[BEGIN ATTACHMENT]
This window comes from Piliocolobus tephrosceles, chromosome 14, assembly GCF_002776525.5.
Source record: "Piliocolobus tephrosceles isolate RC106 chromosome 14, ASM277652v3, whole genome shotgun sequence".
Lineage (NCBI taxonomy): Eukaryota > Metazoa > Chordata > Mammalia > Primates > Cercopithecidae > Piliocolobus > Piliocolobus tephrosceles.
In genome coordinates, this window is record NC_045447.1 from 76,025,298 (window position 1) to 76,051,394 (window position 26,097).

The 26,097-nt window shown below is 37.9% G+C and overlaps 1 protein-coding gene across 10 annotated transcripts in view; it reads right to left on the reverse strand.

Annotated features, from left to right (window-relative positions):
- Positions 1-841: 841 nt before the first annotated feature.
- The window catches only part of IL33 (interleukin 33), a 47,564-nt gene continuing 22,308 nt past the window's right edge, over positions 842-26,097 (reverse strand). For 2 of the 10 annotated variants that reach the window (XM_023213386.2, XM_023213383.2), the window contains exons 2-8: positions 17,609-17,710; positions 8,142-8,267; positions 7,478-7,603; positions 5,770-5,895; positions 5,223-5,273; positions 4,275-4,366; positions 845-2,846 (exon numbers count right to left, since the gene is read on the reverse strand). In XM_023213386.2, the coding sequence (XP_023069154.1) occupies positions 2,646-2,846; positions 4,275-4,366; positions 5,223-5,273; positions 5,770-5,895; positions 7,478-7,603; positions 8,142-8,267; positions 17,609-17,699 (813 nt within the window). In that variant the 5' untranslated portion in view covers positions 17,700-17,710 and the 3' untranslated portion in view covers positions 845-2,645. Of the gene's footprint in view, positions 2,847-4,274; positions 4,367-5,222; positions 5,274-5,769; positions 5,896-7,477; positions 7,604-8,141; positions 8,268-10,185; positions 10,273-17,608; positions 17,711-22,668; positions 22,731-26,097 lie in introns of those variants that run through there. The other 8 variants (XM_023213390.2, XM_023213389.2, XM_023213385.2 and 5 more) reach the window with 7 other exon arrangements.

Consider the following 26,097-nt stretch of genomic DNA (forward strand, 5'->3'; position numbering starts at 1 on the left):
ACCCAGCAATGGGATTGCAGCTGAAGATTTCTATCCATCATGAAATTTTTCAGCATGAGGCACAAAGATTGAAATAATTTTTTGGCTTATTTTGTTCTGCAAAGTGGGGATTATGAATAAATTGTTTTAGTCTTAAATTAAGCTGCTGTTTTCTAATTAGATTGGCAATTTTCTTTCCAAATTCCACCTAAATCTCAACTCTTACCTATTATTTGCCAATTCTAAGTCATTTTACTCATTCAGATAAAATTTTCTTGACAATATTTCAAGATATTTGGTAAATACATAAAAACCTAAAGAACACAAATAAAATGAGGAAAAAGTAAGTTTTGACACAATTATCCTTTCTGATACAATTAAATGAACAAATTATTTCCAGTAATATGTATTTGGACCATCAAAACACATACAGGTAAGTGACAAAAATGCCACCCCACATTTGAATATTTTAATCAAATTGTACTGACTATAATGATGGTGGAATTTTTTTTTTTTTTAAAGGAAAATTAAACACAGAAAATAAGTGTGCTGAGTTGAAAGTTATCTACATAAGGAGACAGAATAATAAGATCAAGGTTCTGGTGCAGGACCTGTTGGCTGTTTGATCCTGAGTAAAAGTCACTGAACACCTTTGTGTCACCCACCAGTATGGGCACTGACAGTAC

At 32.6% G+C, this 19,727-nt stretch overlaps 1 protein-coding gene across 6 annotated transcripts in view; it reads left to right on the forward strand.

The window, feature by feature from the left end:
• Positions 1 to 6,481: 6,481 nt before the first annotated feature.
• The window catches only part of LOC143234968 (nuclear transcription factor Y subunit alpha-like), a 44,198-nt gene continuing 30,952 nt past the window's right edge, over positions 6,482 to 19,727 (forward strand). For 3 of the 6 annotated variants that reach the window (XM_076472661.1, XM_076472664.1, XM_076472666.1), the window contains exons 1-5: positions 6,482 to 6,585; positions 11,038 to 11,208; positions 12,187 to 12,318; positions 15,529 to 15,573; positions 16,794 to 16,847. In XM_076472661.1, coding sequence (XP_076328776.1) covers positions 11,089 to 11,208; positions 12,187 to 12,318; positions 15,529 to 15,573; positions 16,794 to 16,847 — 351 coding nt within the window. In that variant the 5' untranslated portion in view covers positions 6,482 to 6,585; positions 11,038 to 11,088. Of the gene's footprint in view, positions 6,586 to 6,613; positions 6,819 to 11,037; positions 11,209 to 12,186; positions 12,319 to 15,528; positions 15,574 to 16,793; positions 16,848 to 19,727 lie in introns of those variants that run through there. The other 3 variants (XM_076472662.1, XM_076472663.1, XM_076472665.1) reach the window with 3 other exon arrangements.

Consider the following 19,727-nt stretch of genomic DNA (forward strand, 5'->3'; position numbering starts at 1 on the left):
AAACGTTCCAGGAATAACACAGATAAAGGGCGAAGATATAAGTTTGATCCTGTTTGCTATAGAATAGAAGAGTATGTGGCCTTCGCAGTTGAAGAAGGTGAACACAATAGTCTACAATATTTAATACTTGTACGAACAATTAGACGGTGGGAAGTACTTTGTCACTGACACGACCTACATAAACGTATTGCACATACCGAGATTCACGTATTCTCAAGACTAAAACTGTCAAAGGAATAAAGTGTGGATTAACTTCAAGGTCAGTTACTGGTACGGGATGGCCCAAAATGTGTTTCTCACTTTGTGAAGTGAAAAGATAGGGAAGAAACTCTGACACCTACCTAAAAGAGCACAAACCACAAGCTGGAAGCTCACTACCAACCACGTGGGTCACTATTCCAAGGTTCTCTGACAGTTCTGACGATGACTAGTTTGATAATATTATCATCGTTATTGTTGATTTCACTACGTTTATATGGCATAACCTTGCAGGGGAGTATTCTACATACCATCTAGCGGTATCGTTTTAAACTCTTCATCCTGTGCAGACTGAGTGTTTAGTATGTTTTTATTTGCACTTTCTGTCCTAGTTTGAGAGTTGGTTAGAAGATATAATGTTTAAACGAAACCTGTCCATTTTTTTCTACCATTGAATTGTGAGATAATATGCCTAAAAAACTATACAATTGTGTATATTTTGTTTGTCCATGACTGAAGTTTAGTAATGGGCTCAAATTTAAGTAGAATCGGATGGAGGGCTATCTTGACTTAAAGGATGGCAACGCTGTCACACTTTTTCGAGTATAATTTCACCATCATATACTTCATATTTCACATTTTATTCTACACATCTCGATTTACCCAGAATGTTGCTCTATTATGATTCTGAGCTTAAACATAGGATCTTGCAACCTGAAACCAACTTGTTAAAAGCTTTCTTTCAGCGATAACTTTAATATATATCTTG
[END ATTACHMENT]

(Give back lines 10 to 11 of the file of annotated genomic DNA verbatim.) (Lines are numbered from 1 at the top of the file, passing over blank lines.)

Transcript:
ACCCAGCAATGGGATTGCAGCTGAAGATTTCTATCCATCATGAAATTTTTCAGCATGAGGCACAAAGATTGAAATAATTTTTTGGCTTATTTTGTTCTGCAAAGTGGGGATTATGAATAAATTGTTTTAGTCTTAAATTAAGCTGCTGTTTTCTAATTAGATTGGCAATTTTCTTTCCAAATTCCACCTAAATCTCAACTCTTACCTATTATTTGCCAATTCTAAGTCATTTTACTCATTCAGATAAAATTTTCTTGACAATATTTCAAGATATTTGGTAAATACATAAAAACCTAAAGAACACAAATAAAATGAGGAAAAAGTAAGTTTTGACACAATTATCCTTTCTGATACAATTAAATGAACAAATTATTTCCAGTAATATGTATTTGGACCATCAAAACACATACAGGTAAGTGACAAAAATGCCACCCCACATTTGAATATTTTAATCAAATTGTACTGACTATAATGATGGTGGAATTTTTTTTTTTTTTAAAGGAAAATTAAACACAGAAAATAAGTGTGCTGAGTTGAAAGTTATCTACATAAGGAGACAGAATAATAAGATCAAGGTTCTGGTGCAGGACCTGTTGGCTGTTTGATCCTGAGTAAAAGTCACTGAACACCTTTGTGTCACCCACCAGTATGGGCACTGACAGTAC

At 32.6% G+C, this 19,727-nt stretch overlaps 1 protein-coding gene across 6 annotated transcripts in view; it reads left to right on the forward strand.